The Genesis of an Entrepreneur

Author: Stan Newton, CFO of TCR, and just an all around stand-up guy and successful entrepreneur. 

Backdrop: Unrelated to TCR, Stan had written a small article about the genesis of entrepreneurship – from an idea to a successful business. It resonated with us at TCR, because it’s aligned with how co-owners Chris and John have built the business, organically, for nearly three decades. Like a breathing, living organism, we bit TCR with love, patience, and discipline. Moving toward nearly three decades in business, with hundreds of happy clients, and a fantastic team of dedicated staff, we have a lot to be grateful for!

“Nothing about entrepreneurship is easy, but the rewards are monumental and worthwhile.” – Stan Newton


Young children do not necessarily dream of growing up to be a sole proprietor or entrepreneur. They usually dream of other things.

Reality however has a way of changing things and sometimes we arrive at a different point in our lives and make the decision to take the chance, overcome the risk and strap on the challenge!

Most people go through life looking for a way to make a life for ourselves and earn a living to provide for our needs. We may try several different jobs before we find something that appeals to us. We make some mistakes and sometimes learn what we do not want to do. Other times we like what we do but we make mistakes in learning skills or processes or even break some things but eventually we develop skills and talents. Most entrepreneurs follow this track until we reach a moment of disgust and have the thought or say out-loud to themselves “I can do this better than these Bozos for which I work.”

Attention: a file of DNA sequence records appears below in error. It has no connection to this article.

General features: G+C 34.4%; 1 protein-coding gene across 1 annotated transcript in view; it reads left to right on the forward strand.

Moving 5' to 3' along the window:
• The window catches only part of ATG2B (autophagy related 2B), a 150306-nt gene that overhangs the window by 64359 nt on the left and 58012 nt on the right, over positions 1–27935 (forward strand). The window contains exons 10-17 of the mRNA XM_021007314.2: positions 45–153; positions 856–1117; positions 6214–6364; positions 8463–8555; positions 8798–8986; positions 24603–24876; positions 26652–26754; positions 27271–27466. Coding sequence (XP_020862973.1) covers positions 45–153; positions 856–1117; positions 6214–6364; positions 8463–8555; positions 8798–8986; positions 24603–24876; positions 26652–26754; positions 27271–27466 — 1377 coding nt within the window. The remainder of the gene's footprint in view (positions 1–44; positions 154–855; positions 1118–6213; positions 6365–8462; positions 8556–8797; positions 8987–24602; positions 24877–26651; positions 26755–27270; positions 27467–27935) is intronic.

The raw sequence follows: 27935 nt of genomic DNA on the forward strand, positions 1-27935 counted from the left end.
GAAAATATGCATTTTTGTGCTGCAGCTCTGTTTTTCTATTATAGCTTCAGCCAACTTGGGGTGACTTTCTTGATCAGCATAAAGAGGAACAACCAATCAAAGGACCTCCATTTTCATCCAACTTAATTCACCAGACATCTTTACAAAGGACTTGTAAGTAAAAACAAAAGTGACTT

Then we take some money (usually not enough) and all of the courage we can muster up a take the leap of faith and start our own business. We find that we were correct. We actually can perform the tasks better but running a business is new and uncharted territory for which we have no experience. We can and should hire some good experience to augment our efforts.

The statistics for small business are grim at best. Year 1, borrow your own pay. Year 2, borrow more but pay back some of year 1 debt. Year 3, get by with no more borrowing. Year 4, actually make money and reduce all year 1 debt and pay some of year 2 debt. Year 5 determine that you can survive and head into year 6 with debt paid off. If you get past 5 years you generally survive.

Successful business people see their business as organic. It is a living, breathing thing and its needs are similar to that of a child’s needs from their parents. It demands care, love, nourishment, encouragement, patience, discipline and forgiveness and a willingness for its parent to do whatever is necessary to keep positive momentum going. Nothing about this is easy but the rewards are monumental and worthwhile.


Read more about Stan’s background on our Meet the Team page.